While continuing my read of the book Bones, Stones, And Buddhist Monks: Collected Papers On The Archaeology, Epigraphy, And Texts Of Monastic Buddhism In India, I was struck by a certain passage regarding an inscription where the Buddha Amitabha is mentioned. The book explains that the inscription was made in the 26th year of King Huveṣka (Huvishka), which is roughly 166 C.E. by a layperson of some wealth. The inscription is said to be the “earliest, indeed the only, reference to the Buddha Amitābha in Indian inscriptions and is, therefore, one of the few hard facts we have concerning this Buddha and his cult in India proper”. (pg. 39)
The inscription reads (translations by author above):
bhagavato buddha amitābhasya pratimā pratiṣṭhapita buddha pūjāye
“[an] image of the Blessed One, the Buddha Amitābha, was set up for the worship of the Buddha”.
Then ends with:
imena kuśalamulena sarva(satana)anuttarajñānaṃ prātp(i)m (bha) (va) (tu)
“through this root of merit may there be the attainment of supreme knowledge by all beings.”
I find this really fascinating for a few reasons:
- It definitely reaffirms that the existence of Amitabha Buddha in India was very sparse until the 2nd century C.E.
- The fact that northern India at this time was ruled by the Kushan Empire out of Pakistan (and not a native Indian empire) suggests that this could have been imported from outside of India. The layperson above is described as belonging to a family of merchants, caravan traders and bankers. So, it’s likely had travelled to and from other parts of the Kushan Empire.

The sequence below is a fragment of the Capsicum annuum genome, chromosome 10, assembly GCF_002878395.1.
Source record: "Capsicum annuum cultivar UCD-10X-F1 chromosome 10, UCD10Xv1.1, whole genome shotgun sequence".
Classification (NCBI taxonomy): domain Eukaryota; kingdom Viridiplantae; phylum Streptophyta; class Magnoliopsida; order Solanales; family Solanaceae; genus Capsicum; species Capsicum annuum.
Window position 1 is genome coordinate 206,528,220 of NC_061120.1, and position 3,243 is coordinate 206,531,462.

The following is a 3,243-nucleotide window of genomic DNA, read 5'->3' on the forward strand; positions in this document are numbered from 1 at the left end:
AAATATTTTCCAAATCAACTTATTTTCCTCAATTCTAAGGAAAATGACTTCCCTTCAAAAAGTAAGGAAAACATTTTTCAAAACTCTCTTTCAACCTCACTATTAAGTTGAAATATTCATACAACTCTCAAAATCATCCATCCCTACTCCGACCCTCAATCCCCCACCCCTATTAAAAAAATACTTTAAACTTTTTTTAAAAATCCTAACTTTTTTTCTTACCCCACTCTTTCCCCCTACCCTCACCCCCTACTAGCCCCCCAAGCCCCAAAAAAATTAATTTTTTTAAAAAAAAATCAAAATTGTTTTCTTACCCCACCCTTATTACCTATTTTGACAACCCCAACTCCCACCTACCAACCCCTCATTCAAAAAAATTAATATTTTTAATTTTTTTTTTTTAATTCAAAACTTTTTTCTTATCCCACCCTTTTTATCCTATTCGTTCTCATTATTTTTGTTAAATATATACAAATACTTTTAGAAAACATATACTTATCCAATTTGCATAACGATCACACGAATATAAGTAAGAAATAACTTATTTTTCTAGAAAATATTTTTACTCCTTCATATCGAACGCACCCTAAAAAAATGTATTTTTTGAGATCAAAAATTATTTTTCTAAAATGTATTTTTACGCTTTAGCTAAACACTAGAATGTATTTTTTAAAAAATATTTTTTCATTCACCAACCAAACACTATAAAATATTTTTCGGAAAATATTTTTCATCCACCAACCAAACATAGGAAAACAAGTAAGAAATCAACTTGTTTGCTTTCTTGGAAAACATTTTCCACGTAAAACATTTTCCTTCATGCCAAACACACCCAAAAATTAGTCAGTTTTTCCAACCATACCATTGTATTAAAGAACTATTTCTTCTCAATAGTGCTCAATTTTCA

- Also, the fact that inscription was made in reference to the reigning king at that time further suggests influence from the Kushan culture.
Further, the Kushan Empire was originally Zoroastrian, though it later became Buddhist under King Kanishka (Huvishka’s predecessor). This definitely lends credence to the old theory that Amitabha had origins outside of India, or at least borrowed from Zoroastrian culture. Perhaps local traditions mixed with imported iconography from Persia, but the Princeton Dictionary of Buddhism¹ suggests that iconography of Amitabha Buddha in the Gandhara region, the heart of the Kushan Empire, predates anything in India proper.
¹ I am the lucky owner of a copy.